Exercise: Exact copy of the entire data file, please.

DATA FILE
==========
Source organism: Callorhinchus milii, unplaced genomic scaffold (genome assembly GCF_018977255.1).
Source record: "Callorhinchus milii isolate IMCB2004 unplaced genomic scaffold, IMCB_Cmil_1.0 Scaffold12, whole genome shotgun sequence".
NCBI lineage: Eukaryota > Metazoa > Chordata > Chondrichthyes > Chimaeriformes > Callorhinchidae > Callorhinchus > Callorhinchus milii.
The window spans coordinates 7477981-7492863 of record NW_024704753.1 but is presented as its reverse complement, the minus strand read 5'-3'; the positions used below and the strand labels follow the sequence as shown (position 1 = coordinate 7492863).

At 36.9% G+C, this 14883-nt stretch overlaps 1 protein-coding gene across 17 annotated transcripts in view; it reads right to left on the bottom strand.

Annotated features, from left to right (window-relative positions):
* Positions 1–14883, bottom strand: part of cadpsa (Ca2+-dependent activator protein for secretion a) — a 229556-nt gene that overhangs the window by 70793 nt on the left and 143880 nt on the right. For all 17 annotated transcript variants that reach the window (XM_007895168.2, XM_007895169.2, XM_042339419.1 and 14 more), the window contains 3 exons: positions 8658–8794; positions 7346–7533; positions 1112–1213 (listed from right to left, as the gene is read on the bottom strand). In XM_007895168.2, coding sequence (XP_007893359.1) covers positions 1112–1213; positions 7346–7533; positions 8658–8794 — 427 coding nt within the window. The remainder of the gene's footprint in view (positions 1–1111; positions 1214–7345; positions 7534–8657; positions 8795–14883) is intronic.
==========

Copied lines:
Source organism: Callorhinchus milii, unplaced genomic scaffold (genome assembly GCF_018977255.1).
Source record: "Callorhinchus milii isolate IMCB2004 unplaced genomic scaffold, IMCB_Cmil_1.0 Scaffold12, whole genome shotgun sequence".
NCBI lineage: Eukaryota > Metazoa > Chordata > Chondrichthyes > Chimaeriformes > Callorhinchidae > Callorhinchus > Callorhinchus milii.
The window spans coordinates 7477981-7492863 of record NW_024704753.1 but is presented as its reverse complement, the minus strand read 5'-3'; the positions used below and the strand labels follow the sequence as shown (position 1 = coordinate 7492863).

At 36.9% G+C, this 14883-nt stretch overlaps 1 protein-coding gene across 17 annotated transcripts in view; it reads right to left on the bottom strand.

Annotated features, from left to right (window-relative positions):
* Positions 1–14883, bottom strand: part of cadpsa (Ca2+-dependent activator protein for secretion a) — a 229556-nt gene that overhangs the window by 70793 nt on the left and 143880 nt on the right. For all 17 annotated transcript variants that reach the window (XM_007895168.2, XM_007895169.2, XM_042339419.1 and 14 more), the window contains 3 exons: positions 8658–8794; positions 7346–7533; positions 1112–1213 (listed from right to left, as the gene is read on the bottom strand). In XM_007895168.2, coding sequence (XP_007893359.1) covers positions 1112–1213; positions 7346–7533; positions 8658–8794 — 427 coding nt within the window. The remainder of the gene's footprint in view (positions 1–1111; positions 1214–7345; positions 7534–8657; positions 8795–14883) is intronic.